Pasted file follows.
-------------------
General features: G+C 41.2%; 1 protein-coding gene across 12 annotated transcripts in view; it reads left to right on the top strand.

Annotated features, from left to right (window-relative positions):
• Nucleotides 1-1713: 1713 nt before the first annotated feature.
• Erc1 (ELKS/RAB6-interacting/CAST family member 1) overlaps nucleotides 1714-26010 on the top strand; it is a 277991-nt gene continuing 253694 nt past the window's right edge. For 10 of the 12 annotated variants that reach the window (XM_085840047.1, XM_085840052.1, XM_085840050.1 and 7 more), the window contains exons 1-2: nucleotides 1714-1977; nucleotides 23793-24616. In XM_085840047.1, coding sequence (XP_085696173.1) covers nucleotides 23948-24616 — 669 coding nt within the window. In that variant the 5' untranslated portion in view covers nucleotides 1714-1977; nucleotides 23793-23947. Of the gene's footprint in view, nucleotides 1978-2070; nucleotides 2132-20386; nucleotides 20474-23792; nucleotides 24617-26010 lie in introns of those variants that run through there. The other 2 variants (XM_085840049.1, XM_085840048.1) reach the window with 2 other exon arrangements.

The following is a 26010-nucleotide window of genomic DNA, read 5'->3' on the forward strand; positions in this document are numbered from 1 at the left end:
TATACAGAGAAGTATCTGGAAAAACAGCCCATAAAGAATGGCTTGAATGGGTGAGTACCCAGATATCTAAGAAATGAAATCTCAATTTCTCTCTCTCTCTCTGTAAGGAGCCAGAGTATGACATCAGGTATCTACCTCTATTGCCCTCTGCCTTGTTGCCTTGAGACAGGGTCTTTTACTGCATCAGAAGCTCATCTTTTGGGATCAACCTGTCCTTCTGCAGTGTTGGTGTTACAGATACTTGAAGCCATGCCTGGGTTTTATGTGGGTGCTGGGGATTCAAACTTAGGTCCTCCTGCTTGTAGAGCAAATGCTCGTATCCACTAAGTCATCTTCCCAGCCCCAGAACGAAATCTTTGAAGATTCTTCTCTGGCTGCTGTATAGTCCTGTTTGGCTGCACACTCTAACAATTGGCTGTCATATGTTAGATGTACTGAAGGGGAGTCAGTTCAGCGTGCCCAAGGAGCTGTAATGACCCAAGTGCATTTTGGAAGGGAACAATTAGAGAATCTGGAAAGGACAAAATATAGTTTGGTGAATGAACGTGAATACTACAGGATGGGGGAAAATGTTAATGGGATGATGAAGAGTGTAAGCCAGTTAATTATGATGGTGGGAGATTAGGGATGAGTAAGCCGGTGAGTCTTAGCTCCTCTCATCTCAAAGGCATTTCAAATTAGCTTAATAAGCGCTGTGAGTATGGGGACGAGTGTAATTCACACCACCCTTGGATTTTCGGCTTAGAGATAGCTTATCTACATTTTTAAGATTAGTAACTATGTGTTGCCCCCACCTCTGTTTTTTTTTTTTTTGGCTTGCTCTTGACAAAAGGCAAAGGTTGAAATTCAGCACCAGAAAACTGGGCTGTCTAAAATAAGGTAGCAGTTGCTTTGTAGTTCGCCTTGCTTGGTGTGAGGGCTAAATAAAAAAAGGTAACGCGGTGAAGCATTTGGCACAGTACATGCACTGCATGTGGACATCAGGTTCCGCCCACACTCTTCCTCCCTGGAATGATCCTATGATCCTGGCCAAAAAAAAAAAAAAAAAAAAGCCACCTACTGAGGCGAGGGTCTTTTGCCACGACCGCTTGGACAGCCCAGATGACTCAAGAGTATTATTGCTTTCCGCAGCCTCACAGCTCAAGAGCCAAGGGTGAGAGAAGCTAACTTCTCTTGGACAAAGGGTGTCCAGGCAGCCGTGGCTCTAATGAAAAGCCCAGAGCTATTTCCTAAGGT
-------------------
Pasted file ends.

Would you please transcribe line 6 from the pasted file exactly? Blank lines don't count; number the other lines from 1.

TATACAGAGAAGTATCTGGAAAAACAGCCCATAAAGAATGGCTTGAATGGGTGAGTACCCAGATATCTAAGAAATGAAATCTCAATTTCTCTCTCTCTCTCTGTAAGGAGCCAGAGTATGACATCAGGTATCTACCTCTATTGCCCTCTGCCTTGTTGCCTTGAGACAGGGTCTTTTACTGCATCAGAAGCTCATCTTTTGGGATCAACCTGTCCTTCTGCAGTGTTGGTGTTACAGATACTTGAAGCCATGCCTGGGTTTTATGTGGGTGCTGGGGATTCAAACTTAGGTCCTCCTGCTTGTAGAGCAAATGCTCGTATCCACTAAGTCATCTTCCCAGCCCCAGAACGAAATCTTTGAAGATTCTTCTCTGGCTGCTGTATAGTCCTGTTTGGCTGCACACTCTAACAATTGGCTGTCATATGTTAGATGTACTGAAGGGGAGTCAGTTCAGCGTGCCCAAGGAGCTGTAATGACCCAAGTGCATTTTGGAAGGGAACAATTAGAGAATCTGGAAAGGACAAAATATAGTTTGGTGAATGAACGTGAATACTACAGGATGGGGGAAAATGTTAATGGGATGATGAAGAGTGTAAGCCAGTTAATTATGATGGTGGGAGATTAGGGATGAGTAAGCCGGTGAGTCTTAGCTCCTCTCATCTCAAAGGCATTTCAAATTAGCTTAATAAGCGCTGTGAGTATGGGGACGAGTGTAATTCACACCACCCTTGGATTTTCGGCTTAGAGATAGCTTATCTACATTTTTAAGATTAGTAACTATGTGTTGCCCCCACCTCTGTTTTTTTTTTTTTTGGCTTGCTCTTGACAAAAGGCAAAGGTTGAAATTCAGCACCAGAAAACTGGGCTGTCTAAAATAAGGTAGCAGTTGCTTTGTAGTTCGCCTTGCTTGGTGTGAGGGCTAAATAAAAAAAGGTAACGCGGTGAAGCATTTGGCACAGTACATGCACTGCATGTGGACATCAGGTTCCGCCCACACTCTTCCTCCCTGGAATGATCCTATGATCCTGGCCAAAAAAAAAAAAAAAAAAAAGCCACCTACTGAGGCGAGGGTCTTTTGCCACGACCGCTTGGACAGCCCAGATGACTCAAGAGTATTATTGCTTTCCGCAGCCTCACAGCTCAAGAGCCAAGGGTGAGAGAAGCTAACTTCTCTTGGACAAAGGGTGTCCAGGCAGCCGTGGCTCTAATGAAAAGCCCAGAGCTATTTCCTAAGGT